BP loses latest US oil spill appeal
The US Supreme Court has rejected oil giant BP's legal challenge to a compensation deal over the 2010 Gulf of Mexico oil spill.
It means BP will have to make the payments that stem from the explosion of the Deepwater Horizon oil rig.
BP argued that the deal meant it could fall prey to inflated or bogus compensation claims.
BP agreed to the compensation deal in 2012, but argues it has been misinterpreted.
Shares in BP fell 1.7% in London on Monday.
BP asked the Supreme Court to consider whether people and businesses seeking payments under the settlement included individuals who had not actually suffered any injury as a result of the oil spill.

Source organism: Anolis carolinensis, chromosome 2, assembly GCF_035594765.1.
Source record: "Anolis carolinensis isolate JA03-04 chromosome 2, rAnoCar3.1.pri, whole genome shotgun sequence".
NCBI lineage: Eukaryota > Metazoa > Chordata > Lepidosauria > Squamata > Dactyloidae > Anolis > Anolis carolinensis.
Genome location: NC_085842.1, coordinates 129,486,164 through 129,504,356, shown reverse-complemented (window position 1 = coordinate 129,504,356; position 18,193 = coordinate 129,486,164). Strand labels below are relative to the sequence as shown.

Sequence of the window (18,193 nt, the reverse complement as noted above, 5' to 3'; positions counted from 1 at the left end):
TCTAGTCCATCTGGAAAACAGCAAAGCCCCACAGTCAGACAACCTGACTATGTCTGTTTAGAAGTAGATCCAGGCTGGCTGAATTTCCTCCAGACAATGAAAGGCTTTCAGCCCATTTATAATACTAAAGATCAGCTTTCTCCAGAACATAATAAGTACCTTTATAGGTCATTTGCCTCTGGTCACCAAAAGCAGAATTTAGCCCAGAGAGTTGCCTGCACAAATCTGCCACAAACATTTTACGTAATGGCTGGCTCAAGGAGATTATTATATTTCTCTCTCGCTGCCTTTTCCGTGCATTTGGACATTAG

The Supreme Court's rejection of this appeal by BP is the latest in a series of setbacks for the oil firm.
BP is trying to limit payments over the environmental disaster, which claimed the lives of 11 people and became the largest US offshore oil spill in history.
The settlement agreement has no cap, but BP initially estimated that it would pay roughly $7.8bn (£6.1bn) to compensate victims.
It now says it can no longer give a reliable estimate for how much the deal will cost.
BP has already paid out $2.3bn in so-called business economic loss claims out of a total of $4.25bn in compensation claims to individuals and businesses, according to Patrick Juneau, the administrator appointed by the courts to handle claims.
The settlement process is also separate from other court proceedings relating to the spill, including environmental and criminal penalties.
BP has set aside $43bn to resolve all claims.
In September, a US judge ruled BP was "grossly negligent" in the lead-up to the 2010 oil spill.
The New Orleans judge Carl Barbier also found BP subcontractors Transocean and Halliburton "negligent".